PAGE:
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Squeeze

Squeeze

British pop/rock group

For the Record

Selected discography

Sources

Squeeze, a British band whose songwriters Chris Difford and Glenn Tilbrook have been favorably compared to superstar composing team John Lennon and Paul McCartney, has been in existence since 1975. Though the group has garnered large amounts of critical favor for its new wave and pop sound almost ever since that time, it was only in 1987 that they scored their first Top 40 hit in the United States with Hourglass, from the album Babylon and On. But popular success has not caused a reduction in the number of Squeezes laudatory reviews. As Mark Coleman put it in Rolling Stone, Squeeze [is] the great white hope of thinking-peoples pop.

Difford and Tilbrook began writing songs together in the early 1970s. After creating quite a few tunes, they looked for a band to back them up. In 1975 the duo, both of whom played guitar, formed a group with keyboardist Julian Holland, drummer Gilson Lavis, and bass player Harry Kakoulli. They initially called themselves U.K. Squeeze, and just over a year after the bands inception they had landed a recording contract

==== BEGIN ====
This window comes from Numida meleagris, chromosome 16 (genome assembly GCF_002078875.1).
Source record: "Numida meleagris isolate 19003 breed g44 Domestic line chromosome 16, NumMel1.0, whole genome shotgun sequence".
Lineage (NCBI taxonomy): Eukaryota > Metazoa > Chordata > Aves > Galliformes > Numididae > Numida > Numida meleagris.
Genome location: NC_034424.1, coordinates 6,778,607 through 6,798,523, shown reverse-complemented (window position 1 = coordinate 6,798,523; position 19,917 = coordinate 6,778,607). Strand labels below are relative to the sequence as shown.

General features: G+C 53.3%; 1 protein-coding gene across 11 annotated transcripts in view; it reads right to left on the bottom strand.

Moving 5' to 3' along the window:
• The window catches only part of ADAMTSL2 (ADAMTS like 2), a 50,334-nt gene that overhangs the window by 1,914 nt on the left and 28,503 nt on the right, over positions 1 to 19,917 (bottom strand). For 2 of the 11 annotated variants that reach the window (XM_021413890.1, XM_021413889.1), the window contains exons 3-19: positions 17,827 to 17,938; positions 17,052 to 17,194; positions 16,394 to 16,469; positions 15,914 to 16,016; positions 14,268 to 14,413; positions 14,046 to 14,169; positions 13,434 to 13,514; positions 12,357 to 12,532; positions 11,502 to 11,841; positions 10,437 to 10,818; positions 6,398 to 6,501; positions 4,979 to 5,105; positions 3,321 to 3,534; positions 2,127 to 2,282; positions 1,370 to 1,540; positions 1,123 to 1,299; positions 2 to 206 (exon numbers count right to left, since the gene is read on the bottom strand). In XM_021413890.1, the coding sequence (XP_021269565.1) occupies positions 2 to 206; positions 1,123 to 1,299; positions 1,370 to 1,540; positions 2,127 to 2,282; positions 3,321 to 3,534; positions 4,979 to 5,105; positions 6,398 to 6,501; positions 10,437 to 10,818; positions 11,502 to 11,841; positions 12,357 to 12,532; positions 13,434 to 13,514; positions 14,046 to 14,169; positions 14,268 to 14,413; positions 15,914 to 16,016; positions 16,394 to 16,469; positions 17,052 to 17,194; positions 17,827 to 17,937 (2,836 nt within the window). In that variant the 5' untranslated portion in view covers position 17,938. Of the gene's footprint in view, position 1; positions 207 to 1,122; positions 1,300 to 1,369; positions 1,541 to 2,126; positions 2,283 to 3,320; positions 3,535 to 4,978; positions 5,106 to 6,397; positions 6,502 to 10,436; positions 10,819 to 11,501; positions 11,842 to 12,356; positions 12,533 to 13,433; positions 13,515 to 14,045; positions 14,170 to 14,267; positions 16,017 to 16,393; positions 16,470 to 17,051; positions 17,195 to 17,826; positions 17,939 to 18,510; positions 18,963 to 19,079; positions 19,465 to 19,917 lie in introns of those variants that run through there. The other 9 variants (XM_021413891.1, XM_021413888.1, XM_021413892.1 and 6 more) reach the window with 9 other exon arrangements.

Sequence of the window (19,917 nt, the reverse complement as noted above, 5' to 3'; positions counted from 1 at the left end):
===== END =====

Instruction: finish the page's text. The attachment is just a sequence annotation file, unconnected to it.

For the Record

Formed in 1975, disbanded in 1982, reformed in 1985; originally called UK Squeeze; present members include:Chris Difford (born August 31, in the U.K.; lyricist, guitarist, and occasional vocals); Glenn Tilbrook (born November 4, in the U.K.; composer, guitarist, and vocalist); Julian Jools Holland (born in the U.K.; keyboardist); Gilson Lavis (born in the U.K., drummer); Keith Wilkinson (bass guitarist). Past members have included Harry Kakoulli, Paul Carrack, John Bentley, and Don Snow.

Recording artists and concert performers, 1976-82, 1985.

Addresses: Record company A&M, 1416 La Brea Ave., Los Angeles, CA 90028.

with A&M Records. Squeezes debut album, U.K. Squeeze, immediately scored them a Top 10 hit in England with the cut Take Me, Im Yours, but even after the album and single were released in the United States in 1978, the band did not get much in the way of popular attention. Favorable critical attention, however, Squeeze received in plenty; reviewers lauds only increased with the advent of the groups second and third albums, Cool for Cats and Argy Bargy. Noteworthy cuts from these efforts included Up the Junction and Slap and Tickle from the former, and Pulling Mussels and If I Didnt Love You from the latter.